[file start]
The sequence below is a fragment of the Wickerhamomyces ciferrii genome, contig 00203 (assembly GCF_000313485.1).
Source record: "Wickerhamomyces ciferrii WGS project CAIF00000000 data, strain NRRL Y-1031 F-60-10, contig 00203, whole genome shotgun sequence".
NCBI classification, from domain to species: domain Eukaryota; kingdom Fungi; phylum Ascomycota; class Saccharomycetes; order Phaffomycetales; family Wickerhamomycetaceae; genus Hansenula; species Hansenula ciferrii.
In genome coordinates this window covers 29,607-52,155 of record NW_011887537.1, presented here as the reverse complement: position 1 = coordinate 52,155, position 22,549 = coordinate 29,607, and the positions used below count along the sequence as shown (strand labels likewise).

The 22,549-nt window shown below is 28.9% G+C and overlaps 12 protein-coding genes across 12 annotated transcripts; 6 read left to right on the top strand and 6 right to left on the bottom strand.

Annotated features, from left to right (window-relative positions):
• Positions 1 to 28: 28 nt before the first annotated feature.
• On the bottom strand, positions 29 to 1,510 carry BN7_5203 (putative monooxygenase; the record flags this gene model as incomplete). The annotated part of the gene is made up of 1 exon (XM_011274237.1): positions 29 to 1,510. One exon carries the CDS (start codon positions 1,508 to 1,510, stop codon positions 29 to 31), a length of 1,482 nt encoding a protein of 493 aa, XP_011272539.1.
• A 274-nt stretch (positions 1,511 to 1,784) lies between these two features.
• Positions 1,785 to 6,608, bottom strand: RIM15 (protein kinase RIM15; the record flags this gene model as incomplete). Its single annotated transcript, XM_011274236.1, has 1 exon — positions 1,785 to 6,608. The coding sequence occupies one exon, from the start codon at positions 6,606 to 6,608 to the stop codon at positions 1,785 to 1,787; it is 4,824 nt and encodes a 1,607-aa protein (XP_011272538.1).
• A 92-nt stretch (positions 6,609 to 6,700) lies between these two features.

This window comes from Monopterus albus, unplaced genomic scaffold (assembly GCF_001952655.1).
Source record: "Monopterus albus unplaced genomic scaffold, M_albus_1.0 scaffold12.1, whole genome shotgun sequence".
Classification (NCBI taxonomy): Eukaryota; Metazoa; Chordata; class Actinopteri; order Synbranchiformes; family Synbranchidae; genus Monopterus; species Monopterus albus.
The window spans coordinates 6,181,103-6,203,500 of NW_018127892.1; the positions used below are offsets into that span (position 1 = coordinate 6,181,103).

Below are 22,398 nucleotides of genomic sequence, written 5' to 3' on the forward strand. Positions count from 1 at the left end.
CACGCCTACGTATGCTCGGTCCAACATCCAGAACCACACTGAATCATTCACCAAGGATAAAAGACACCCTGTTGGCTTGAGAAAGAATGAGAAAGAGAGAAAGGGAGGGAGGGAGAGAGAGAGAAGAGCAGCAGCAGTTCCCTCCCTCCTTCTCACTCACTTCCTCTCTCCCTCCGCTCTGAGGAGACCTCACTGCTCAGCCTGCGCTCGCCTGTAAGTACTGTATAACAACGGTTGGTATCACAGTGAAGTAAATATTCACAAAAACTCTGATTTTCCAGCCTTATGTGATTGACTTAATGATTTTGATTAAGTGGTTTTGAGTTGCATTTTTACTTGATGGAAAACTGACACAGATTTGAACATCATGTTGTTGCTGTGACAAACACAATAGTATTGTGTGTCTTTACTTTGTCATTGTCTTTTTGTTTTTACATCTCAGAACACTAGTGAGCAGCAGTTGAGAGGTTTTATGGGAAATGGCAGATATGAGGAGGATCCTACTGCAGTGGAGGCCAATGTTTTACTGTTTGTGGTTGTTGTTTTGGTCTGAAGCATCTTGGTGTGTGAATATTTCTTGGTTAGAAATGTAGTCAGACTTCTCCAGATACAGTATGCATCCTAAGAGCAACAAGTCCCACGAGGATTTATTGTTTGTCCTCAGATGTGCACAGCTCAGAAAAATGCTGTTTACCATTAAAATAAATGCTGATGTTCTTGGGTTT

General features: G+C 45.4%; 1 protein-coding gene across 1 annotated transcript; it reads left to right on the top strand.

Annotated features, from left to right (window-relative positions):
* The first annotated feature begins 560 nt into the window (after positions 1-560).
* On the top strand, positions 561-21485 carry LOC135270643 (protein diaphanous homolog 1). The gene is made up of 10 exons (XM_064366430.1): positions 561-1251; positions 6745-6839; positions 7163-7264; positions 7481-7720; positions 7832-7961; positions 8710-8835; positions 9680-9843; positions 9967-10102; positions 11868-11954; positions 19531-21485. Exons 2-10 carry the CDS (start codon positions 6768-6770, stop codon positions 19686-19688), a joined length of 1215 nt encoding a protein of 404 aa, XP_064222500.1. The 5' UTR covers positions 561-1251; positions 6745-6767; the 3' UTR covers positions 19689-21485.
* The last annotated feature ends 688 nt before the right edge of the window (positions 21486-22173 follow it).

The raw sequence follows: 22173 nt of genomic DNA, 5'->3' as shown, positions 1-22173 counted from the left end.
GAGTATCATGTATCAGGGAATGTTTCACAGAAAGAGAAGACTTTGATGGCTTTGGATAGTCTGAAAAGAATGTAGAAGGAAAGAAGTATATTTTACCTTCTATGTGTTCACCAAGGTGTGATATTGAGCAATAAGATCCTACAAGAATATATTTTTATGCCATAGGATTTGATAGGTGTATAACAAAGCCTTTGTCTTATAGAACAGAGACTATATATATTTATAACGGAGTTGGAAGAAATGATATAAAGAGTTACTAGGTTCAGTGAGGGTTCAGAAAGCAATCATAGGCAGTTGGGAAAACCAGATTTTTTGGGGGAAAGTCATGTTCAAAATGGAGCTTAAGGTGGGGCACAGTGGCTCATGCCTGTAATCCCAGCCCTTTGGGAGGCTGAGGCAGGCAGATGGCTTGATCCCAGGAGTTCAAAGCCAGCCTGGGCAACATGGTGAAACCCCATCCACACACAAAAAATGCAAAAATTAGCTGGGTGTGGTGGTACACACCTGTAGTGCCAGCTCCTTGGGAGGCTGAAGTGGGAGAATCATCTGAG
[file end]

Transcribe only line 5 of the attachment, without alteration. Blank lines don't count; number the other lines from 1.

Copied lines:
The 22,549-nt window shown below is 28.9% G+C and overlaps 12 protein-coding genes across 12 annotated transcripts; 6 read left to right on the top strand and 6 right to left on the bottom strand.